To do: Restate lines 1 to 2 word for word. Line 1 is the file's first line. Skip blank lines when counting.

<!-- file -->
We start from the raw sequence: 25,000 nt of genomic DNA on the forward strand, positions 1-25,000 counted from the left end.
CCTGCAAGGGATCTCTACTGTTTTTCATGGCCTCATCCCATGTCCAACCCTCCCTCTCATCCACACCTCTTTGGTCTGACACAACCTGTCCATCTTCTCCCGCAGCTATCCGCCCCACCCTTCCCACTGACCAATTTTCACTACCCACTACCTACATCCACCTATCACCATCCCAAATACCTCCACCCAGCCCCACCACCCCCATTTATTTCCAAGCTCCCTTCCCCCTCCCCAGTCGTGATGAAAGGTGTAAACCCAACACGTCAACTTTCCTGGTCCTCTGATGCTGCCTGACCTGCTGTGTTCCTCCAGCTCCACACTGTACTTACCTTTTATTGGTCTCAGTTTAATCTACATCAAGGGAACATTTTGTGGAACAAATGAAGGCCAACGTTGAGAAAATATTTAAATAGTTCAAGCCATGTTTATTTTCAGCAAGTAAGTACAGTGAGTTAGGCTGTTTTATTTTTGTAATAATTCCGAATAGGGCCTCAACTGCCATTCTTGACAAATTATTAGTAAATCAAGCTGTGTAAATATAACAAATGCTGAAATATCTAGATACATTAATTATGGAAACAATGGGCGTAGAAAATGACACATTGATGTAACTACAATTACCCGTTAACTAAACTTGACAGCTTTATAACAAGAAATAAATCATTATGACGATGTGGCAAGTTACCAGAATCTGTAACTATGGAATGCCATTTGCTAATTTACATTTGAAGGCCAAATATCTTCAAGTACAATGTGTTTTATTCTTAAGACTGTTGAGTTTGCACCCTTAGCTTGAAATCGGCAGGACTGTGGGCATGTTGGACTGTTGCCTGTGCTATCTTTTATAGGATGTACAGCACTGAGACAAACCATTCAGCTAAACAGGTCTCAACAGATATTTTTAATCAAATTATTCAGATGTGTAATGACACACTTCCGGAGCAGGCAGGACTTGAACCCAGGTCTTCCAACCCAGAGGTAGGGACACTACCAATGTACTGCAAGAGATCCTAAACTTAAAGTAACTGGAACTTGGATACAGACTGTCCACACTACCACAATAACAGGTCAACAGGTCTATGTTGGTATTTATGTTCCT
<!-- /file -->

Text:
We start from the raw sequence: 25,000 nt of genomic DNA on the forward strand, positions 1-25,000 counted from the left end.
CCTGCAAGGGATCTCTACTGTTTTTCATGGCCTCATCCCATGTCCAACCCTCCCTCTCATCCACACCTCTTTGGTCTGACACAACCTGTCCATCTTCTCCCGCAGCTATCCGCCCCACCCTTCCCACTGACCAATTTTCACTACCCACTACCTACATCCACCTATCACCATCCCAAATACCTCCACCCAGCCCCACCACCCCCATTTATTTCCAAGCTCCCTTCCCCCTCCCCAGTCGTGATGAAAGGTGTAAACCCAACACGTCAACTTTCCTGGTCCTCTGATGCTGCCTGACCTGCTGTGTTCCTCCAGCTCCACACTGTACTTACCTTTTATTGGTCTCAGTTTAATCTACATCAAGGGAACATTTTGTGGAACAAATGAAGGCCAACGTTGAGAAAATATTTAAATAGTTCAAGCCATGTTTATTTTCAGCAAGTAAGTACAGTGAGTTAGGCTGTTTTATTTTTGTAATAATTCCGAATAGGGCCTCAACTGCCATTCTTGACAAATTATTAGTAAATCAAGCTGTGTAAATATAACAAATGCTGAAATATCTAGATACATTAATTATGGAAACAATGGGCGTAGAAAATGACACATTGATGTAACTACAATTACCCGTTAACTAAACTTGACAGCTTTATAACAAGAAATAAATCATTATGACGATGTGGCAAGTTACCAGAATCTGTAACTATGGAATGCCATTTGCTAATTTACATTTGAAGGCCAAATATCTTCAAGTACAATGTGTTTTATTCTTAAGACTGTTGAGTTTGCACCCTTAGCTTGAAATCGGCAGGACTGTGGGCATGTTGGACTGTTGCCTGTGCTATCTTTTATAGGATGTACAGCACTGAGACAAACCATTCAGCTAAACAGGTCTCAACAGATATTTTTAATCAAATTATTCAGATGTGTAATGACACACTTCCGGAGCAGGCAGGACTTGAACCCAGGTCTTCCAACCCAGAGGTAGGGACACTACCAATGTACTGCAAGAGATCCTAAACTTAAAGTAACTGGAACTTGGATACAGACTGTCCACACTACCACAATAACAGGTCAACAGGTCTATGTTGGTATTTATGTTCCT